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Bruno Mars’ New Album: Yikes!

 

The cover art of "Unorthodox Jukebox" portrays a gorilla fidgeting with an old jukebox, and this is exactly what the album sounds like.

The cover art of “Unorthodox Jukebox” portrays a gorilla fidgeting with an old jukebox, and this is exactly what the album sounds like.

Ever since I saw Bruno Mars perform a Bob Marley tribute at the Grammys by covering a The Police song, I knew something was off about him. This premonition was confirmed when I listened to “Unorthodox Jukebox” in full. Under a smattering of random style-samplings, Bruno Mars managed to make my flesh crawl.

 

The album opens with “Young Girls,” a love ballad similar to his popular single “Just They Way You Are.” The song itself is easy enough to listen to, with catchy drums and soaring vocals. What pulls people in are the puppy dog lyrics, dripping in saccharine adoration for some faceless “young wild girl.” The genius of this song is that the mysterious paramour is actually the listener. Just like in the “Twilight” trilogy, the pull is that the subject is a nondescript, seemingly average girl who is inexplicably obsessed over by an impossibly suave and attractive older guy. Enter millions of pre-pubescent tweens eating up every word, and millions of their (parents’) dollars goes straight into Bruno Mars’ pocket. This explains why every one of Mars’ songs has lyrics about being infatuated.

 

The next song, hit single “Lost In Paradise,” sounds like Bruno Mars playing dress-up as Sting. This song is played so much on the radio that if I talk about it anymore, I might explode, so let’s move on. “Gorilla” takes the album on a strangely hedonistic turn, with lyrics that are not Knightly News safe. In this song, Mars refers to his recent run-in with the law over a cocaine possession over a foot-tapping rhythm. “Treasure Map” is a disco-heavy romp, and honestly, it’s pretty catchy. The next couple of songs play just like every other bubble-gum chart-topper, especially “When I Was Your Man,” in which Mars’ piano ballad features lyrics so corny that it sends tingles down your spine (another tween-pleaser). “Natalie” has an interesting fusion of Florence and the Machine-esque drum-pounding and some charmingly vengeful lyrics. Unfortunately, the next song, “Show Me,” is such a horrifying attempt at rock/reggae that Bradley Nowell of Sublime has probably turned over in his grave. The final two songs are more of the same: poor attempts at shoving popular subgenres through the pop music meat grinder. “If I Knew” is a doo-wop nod to his previous album, which was chock-full of ’50s inspired tunes. Mars finishes in his comfort zone, crooning over a pop beat.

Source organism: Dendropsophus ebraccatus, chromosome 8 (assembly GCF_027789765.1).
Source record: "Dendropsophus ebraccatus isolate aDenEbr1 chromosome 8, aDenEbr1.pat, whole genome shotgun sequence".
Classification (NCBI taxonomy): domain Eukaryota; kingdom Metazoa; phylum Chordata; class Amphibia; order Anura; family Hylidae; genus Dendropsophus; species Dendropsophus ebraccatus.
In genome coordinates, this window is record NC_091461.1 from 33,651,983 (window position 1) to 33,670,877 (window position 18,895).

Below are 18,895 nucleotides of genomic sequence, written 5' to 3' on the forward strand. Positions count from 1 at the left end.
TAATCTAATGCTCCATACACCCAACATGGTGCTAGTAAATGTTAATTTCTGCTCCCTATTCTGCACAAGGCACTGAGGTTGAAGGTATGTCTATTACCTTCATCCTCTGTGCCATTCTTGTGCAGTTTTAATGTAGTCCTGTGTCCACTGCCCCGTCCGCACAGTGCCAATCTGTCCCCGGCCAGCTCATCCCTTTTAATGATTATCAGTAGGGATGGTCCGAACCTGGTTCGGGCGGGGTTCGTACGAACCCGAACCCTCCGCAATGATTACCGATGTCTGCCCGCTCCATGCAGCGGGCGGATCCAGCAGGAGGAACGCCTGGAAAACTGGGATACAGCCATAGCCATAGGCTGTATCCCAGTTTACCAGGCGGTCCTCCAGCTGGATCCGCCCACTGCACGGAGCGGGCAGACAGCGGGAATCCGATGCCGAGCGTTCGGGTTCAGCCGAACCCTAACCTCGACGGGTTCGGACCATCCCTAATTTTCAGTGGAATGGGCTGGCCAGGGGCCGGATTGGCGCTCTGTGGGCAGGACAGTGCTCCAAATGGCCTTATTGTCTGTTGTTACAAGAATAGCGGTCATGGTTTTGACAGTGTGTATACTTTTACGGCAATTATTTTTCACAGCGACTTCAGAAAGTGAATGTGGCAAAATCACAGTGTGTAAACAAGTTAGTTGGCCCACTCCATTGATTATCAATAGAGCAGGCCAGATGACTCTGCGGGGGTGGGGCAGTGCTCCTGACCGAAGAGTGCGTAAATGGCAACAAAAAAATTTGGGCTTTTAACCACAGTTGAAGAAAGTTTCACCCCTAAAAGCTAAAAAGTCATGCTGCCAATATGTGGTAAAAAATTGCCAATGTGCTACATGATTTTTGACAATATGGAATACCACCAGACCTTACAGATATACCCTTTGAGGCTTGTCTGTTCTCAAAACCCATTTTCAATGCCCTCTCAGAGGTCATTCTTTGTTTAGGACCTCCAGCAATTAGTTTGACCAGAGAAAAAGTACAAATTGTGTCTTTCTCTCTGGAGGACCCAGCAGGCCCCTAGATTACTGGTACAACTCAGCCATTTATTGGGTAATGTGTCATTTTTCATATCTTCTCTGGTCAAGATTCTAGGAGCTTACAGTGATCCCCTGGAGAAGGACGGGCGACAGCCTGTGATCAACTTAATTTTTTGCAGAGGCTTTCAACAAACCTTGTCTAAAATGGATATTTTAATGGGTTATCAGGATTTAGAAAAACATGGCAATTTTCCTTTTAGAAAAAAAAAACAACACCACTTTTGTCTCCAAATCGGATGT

The cover art of “Unorthodox Jukebox” portrays a gorilla fidgeting with an old jukebox, and this is exactly what the album sounds like. Aside from the most bubblegum, every song delves into the songwriting style of some iconic artist but with a painfully pop twist. The album may be catchy, but hey, so is the flu.

 

By Annie Armstrong, Features Editor ’13




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